“I did my best and I know I have my chances.” – an excerpt from a now RN friend.
This is one statement that stuck in my head years after the night our NLE result was released. I was fortunate to have passed the exam but was also heartbroken trying to comfort good friends who did not make it. It never occurred to me that the minute I become a boardpasser I am to apply all the nursing therapeutic communications I have learned in and out of the classroom. During this time it was hard to be full-throttle celebratory that I could only settle with being thankful.
The NLE, like any other board examinations, can be a life-altering event. Making it to the roster gives license to practice one’s chosen profession. But while others take it as one huge step to reaching their dreams, to some it becomes a make or break deal. I have seen test-takers who were either disheartened or digressed by ill luck in this exam. Perhaps because we program ourselves to pass and never do we make any contingency plans that we put ourselves into instant defenselessness. Not making it the first time then becomes a more onerous test – a test to one’s character. There are those who start to question their abilites, others turn either cynical or sour, and there are those who hastily decides to call it quits without attempt for a second try.
Bereavement is normal. We are humans afterall. But redemption will have to be a matter of choice. To those people who remain averse about retaking the exam will never know the difference; while those who prefer to rise to the occasion will have their chances of becoming certified one day. In this case, fortune may clearly have to favor the brave.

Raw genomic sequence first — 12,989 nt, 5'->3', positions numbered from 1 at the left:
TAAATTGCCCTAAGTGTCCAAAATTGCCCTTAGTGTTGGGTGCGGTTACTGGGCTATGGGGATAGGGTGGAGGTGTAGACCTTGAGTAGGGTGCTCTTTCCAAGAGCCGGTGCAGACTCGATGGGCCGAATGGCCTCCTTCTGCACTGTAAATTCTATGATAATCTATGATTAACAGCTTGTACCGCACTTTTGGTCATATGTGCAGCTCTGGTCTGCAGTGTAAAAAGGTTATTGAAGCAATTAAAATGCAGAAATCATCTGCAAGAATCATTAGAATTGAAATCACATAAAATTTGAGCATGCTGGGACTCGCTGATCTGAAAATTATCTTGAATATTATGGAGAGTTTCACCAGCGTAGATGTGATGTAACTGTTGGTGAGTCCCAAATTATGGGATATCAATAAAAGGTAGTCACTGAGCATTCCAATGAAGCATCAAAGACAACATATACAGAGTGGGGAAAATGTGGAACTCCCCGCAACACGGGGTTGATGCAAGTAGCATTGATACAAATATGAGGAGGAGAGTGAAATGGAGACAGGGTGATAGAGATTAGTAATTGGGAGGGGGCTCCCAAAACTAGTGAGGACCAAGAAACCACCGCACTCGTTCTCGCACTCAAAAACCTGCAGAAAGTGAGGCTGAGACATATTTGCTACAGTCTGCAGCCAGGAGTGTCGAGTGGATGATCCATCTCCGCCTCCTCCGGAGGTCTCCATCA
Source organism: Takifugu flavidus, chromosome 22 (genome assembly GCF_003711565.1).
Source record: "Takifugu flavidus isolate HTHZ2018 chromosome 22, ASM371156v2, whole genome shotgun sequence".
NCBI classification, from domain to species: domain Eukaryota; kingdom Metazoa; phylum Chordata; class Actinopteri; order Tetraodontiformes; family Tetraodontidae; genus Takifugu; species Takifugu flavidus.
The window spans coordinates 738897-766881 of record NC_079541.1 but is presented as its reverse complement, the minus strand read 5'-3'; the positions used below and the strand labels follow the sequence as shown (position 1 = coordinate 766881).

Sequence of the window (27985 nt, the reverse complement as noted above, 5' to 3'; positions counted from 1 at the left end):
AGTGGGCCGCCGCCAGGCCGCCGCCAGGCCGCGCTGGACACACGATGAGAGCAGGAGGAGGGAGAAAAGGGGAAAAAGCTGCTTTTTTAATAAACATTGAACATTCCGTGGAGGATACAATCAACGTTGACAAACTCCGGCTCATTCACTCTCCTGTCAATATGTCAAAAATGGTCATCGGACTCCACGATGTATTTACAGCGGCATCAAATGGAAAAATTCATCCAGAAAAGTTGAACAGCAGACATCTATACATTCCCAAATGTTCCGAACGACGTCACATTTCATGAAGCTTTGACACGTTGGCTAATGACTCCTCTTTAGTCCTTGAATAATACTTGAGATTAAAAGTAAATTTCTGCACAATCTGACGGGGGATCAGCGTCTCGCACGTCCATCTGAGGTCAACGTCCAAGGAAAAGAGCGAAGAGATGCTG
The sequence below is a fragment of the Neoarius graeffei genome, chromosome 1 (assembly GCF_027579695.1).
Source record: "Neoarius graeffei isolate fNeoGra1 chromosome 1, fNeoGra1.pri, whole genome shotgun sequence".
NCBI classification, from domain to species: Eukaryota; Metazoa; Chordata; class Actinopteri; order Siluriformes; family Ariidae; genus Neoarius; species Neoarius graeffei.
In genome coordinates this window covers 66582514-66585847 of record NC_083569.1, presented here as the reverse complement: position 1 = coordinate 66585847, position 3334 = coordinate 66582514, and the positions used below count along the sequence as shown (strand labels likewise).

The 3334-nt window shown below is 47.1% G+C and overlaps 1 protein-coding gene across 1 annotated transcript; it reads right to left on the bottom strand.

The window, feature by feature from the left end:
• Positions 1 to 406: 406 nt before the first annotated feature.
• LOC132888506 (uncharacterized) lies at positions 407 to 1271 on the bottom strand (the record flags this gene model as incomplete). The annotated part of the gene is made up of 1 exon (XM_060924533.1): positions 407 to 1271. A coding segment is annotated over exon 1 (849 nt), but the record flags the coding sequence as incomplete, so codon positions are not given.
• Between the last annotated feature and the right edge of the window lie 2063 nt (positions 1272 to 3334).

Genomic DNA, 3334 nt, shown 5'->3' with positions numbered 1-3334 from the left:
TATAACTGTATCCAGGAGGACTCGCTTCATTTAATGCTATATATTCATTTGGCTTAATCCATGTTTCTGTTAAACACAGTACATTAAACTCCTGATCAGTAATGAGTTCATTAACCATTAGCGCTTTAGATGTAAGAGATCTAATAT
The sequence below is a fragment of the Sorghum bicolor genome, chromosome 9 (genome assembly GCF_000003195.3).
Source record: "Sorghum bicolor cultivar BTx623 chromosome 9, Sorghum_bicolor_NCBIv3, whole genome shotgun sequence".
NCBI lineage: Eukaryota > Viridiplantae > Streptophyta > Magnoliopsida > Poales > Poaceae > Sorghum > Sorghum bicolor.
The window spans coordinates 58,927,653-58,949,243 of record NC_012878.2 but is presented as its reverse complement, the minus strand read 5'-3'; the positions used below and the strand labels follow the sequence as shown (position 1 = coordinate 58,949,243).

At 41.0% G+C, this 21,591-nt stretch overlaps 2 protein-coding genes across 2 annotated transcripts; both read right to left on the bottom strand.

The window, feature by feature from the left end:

With the recent release of the new batch of registered nurses, I can’t help but look back at that night when I had to share strength to colleagues who needed them. Years passed and I am proud to say that these friends of mine are not only licensed, but now fair in the industry, simply because they did not give up. What our future nurses should not fail to see is that NLE is a rite of passage; and it serves another purpose of bringing out the best or the worst in its test-takers, either of which for their own choosing. Life is larger post oath-taking to just miss out on it.
I often say that it’s not about who’s the smartest or who’s the most studious in class who succeeds in this kind of endeavor. It has got to be the most determined that brings home the greatest reward. Because in a parallel universe where the smartest, the studious, and the determined all fail, the latter already has the determination, the spirit that will deliver.
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